[StBernard] Action Report: Woman's yard torn up on orders from St. Bernard Parish
westley at da-parish.com
Tue Feb 17 03:45:52 EST 2009
Action Report: Woman's yard torn up on orders from St. Bernard Parish
10:32 PM CST on Monday, February 16, 2009
Chad Bower / Eyewitness News
VIOLET, La. - Joy Schilling stands among the studs of her Violet home,
thinking about returning to a neighborhood she loves, giving her 11-year old
son his bedroom back and the three-year struggle to find funds to complete
"I gutted the entire thing myself, then I had a roof put on, then I've had
a soda blast company come in, and do all the soda blasting. I've had all new
windows put in," Schilling said.
So she was stunned to find her front yard torn up and to learn it was the
first step to demolish her home, ordered by the St. Bernard Parish.
"They tore out our water line. I called them and I said exactly what did you
do, and they said we tore out your water lines and your sewer line,"
Schilling said. "They want to demolish my home."
When she called the parish to assure them she has the building permit she
was told to get, and to have the demolition stopped, she says she hit a
brick wall of opposition.
"They tore out the water and sewer and they said if I want it back in, then
I have to put it in at my expense, and they said if you don't like it, go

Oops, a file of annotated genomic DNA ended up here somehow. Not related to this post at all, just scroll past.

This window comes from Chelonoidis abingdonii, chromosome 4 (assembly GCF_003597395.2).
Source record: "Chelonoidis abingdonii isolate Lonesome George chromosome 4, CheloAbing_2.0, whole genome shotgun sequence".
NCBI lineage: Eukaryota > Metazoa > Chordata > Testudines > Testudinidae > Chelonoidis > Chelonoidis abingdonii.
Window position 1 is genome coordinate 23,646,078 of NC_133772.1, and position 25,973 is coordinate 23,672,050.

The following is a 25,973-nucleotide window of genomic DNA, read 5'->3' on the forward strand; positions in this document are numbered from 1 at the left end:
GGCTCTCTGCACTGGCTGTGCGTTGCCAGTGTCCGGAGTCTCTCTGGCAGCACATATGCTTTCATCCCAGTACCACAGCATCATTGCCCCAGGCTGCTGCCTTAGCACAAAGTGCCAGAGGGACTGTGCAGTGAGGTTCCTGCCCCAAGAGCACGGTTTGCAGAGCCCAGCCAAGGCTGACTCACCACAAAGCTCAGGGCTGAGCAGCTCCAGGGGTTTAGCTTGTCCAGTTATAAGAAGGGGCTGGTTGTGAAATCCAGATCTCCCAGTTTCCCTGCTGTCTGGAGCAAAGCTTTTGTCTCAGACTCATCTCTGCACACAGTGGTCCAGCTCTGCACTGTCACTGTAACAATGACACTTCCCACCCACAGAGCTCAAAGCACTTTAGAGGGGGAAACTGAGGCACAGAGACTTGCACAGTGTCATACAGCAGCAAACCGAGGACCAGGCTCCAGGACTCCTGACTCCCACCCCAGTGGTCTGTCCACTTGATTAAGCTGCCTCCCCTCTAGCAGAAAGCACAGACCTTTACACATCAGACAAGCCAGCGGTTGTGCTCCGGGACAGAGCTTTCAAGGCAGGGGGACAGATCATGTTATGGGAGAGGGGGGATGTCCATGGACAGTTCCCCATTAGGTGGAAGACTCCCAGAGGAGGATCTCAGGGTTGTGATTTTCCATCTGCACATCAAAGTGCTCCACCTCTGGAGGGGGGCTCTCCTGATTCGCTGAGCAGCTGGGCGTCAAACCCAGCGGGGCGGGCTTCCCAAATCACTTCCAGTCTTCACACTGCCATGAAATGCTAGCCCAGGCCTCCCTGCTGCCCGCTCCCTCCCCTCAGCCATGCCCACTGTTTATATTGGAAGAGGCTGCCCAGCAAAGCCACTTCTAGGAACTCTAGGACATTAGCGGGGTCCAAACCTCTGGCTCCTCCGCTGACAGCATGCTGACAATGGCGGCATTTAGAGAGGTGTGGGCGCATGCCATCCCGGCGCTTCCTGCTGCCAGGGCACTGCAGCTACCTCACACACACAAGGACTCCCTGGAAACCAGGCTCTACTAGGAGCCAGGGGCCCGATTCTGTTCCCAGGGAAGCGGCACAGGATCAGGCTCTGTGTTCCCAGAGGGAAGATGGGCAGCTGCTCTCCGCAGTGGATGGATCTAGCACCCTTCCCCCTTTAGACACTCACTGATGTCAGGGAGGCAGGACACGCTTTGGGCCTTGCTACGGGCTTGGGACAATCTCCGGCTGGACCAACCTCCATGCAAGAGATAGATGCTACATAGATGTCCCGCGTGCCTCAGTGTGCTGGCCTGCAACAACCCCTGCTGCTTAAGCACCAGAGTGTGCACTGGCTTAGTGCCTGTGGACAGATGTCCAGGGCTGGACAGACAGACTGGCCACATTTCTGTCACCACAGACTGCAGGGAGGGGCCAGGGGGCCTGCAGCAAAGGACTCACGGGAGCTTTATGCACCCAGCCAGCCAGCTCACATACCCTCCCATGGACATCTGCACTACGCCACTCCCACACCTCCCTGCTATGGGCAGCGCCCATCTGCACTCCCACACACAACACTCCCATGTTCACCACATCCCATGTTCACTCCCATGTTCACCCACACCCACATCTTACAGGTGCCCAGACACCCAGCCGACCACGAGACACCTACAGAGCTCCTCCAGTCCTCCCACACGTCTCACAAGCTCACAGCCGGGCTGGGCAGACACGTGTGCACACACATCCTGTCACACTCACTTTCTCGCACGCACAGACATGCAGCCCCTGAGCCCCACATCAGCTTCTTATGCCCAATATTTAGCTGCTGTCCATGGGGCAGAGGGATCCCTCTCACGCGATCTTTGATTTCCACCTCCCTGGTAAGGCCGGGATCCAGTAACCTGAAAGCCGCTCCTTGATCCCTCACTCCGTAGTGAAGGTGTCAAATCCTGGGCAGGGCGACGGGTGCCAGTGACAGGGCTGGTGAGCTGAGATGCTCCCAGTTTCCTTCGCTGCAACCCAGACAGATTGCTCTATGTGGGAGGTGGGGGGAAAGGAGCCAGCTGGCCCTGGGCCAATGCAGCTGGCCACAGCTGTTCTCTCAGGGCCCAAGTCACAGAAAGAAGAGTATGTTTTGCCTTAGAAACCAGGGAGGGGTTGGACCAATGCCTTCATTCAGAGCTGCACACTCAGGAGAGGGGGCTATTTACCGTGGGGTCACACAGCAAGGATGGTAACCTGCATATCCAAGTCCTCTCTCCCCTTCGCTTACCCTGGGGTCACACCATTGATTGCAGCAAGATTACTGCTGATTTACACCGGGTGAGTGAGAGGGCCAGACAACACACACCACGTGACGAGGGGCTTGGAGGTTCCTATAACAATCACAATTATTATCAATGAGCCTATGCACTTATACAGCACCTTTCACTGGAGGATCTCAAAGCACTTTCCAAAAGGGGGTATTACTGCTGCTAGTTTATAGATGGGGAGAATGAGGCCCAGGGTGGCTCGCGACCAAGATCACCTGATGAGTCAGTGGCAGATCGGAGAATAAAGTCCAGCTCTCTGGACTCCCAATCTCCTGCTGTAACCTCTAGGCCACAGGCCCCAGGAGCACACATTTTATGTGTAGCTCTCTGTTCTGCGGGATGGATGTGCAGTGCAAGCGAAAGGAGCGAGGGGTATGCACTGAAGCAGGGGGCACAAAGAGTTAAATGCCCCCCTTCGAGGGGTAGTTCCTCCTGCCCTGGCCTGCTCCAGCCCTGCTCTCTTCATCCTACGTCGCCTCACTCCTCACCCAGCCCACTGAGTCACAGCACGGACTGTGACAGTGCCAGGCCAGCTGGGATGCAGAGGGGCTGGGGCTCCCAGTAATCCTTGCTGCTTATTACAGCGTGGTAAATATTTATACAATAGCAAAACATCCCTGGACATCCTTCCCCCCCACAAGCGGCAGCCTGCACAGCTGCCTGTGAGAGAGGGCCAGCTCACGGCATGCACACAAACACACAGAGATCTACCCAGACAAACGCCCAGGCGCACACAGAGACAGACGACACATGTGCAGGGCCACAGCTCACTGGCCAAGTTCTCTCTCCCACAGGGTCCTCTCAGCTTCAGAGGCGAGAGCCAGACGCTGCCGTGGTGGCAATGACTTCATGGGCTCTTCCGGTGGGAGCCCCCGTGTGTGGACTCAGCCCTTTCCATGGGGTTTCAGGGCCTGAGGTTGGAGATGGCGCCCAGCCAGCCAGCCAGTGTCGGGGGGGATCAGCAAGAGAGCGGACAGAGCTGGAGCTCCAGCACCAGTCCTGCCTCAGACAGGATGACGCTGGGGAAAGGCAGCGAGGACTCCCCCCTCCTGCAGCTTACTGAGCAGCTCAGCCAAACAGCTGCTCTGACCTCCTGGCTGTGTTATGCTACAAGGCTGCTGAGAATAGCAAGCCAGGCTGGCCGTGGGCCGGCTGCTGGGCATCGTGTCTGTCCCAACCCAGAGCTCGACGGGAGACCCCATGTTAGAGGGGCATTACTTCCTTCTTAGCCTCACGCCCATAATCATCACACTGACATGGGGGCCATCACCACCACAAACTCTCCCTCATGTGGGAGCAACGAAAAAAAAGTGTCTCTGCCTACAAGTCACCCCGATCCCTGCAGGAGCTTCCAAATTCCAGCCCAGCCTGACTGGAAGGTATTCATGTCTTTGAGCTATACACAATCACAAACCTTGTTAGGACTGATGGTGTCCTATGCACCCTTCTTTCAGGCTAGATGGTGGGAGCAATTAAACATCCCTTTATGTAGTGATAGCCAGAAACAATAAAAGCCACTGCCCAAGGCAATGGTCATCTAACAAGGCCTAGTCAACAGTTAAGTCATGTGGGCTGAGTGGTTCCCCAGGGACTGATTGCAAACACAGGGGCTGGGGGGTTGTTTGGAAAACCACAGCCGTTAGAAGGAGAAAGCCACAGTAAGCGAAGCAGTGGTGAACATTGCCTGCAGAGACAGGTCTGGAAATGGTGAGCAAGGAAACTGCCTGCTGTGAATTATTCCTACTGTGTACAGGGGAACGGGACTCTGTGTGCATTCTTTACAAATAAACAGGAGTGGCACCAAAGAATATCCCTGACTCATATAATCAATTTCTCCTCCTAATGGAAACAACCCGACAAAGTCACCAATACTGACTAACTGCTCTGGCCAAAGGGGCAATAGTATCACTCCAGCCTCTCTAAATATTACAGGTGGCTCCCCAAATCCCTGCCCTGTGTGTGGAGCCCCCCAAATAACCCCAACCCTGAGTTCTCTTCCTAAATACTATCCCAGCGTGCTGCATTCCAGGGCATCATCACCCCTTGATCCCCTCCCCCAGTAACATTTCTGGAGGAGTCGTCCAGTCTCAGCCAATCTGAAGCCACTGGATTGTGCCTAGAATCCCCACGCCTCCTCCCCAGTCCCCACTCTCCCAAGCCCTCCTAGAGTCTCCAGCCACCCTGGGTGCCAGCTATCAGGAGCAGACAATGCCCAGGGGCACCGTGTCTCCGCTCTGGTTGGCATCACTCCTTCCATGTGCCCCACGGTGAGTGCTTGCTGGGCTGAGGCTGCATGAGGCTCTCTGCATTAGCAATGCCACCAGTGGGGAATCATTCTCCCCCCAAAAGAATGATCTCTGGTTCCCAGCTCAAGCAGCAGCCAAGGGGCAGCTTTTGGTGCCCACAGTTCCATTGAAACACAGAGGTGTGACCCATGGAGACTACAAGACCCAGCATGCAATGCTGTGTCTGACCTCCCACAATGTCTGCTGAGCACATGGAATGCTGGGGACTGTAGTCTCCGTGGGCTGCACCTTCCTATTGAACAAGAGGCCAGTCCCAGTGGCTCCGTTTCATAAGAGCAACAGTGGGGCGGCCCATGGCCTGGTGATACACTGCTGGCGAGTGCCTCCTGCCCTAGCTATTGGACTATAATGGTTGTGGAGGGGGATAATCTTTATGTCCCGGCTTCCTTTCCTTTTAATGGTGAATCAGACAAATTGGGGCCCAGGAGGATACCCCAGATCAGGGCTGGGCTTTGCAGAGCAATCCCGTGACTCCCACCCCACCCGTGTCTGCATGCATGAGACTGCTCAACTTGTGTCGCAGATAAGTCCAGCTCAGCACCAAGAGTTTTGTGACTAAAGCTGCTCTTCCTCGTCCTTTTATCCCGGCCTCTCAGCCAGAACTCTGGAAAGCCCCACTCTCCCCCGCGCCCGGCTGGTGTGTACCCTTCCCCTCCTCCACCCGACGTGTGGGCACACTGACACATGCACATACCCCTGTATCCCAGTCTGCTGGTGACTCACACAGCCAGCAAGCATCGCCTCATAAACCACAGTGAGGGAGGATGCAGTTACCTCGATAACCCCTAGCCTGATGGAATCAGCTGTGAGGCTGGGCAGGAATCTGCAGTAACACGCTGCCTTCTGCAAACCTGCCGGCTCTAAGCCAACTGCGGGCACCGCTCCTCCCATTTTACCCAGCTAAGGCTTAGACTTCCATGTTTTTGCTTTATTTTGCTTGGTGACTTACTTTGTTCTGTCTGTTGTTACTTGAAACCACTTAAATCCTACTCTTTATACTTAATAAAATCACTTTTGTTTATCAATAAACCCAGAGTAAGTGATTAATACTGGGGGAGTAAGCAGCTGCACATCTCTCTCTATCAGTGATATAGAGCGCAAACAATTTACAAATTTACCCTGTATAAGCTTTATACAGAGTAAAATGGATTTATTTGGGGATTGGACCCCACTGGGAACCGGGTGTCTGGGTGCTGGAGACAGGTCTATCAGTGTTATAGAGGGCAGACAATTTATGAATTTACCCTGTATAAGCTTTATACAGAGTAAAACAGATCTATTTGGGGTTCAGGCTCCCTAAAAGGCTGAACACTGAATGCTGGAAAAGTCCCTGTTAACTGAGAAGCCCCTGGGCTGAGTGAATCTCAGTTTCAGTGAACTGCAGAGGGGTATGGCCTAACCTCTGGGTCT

talk to the city attorney," Schilling said.
She was so angry she was at the end of her rope when she e-mailed the Action
Line, so angry she wasn't sure that the email would even do any good.
But I contacted officials with St. Bernard Parish government, and that
e-mail ended up on the desk of the parish president.
"We removed the house from the demolition list," said Craig Taffaro, the
parish president. "So we stopped all future demolition activity on the
Taffaro said 7,000 homes have been demolished since Hurricane Katrina, and
parish leaders are cracking down on those who are not making full efforts to
complete repairs. But they are giving this situation another look.
"We're reviewing what is going on with the notification process, and if
there was appropriate notification, then we'll deal with that," Taffaro
Taffaro said that if there was no appropriate notification, then the parish
and the contractor are responsible for repairing the damage.
"When he comes in and gets those lines put back in, the water lines and the
sewer lines out back into my house, then I'll be impressed," Schilling said.
"Right now it doesn't pay for me to put another nickel in here until water
and sewer are hooked back up to the house."
I've asked both sides to get together to work this situation out, so we'll
see what happens.
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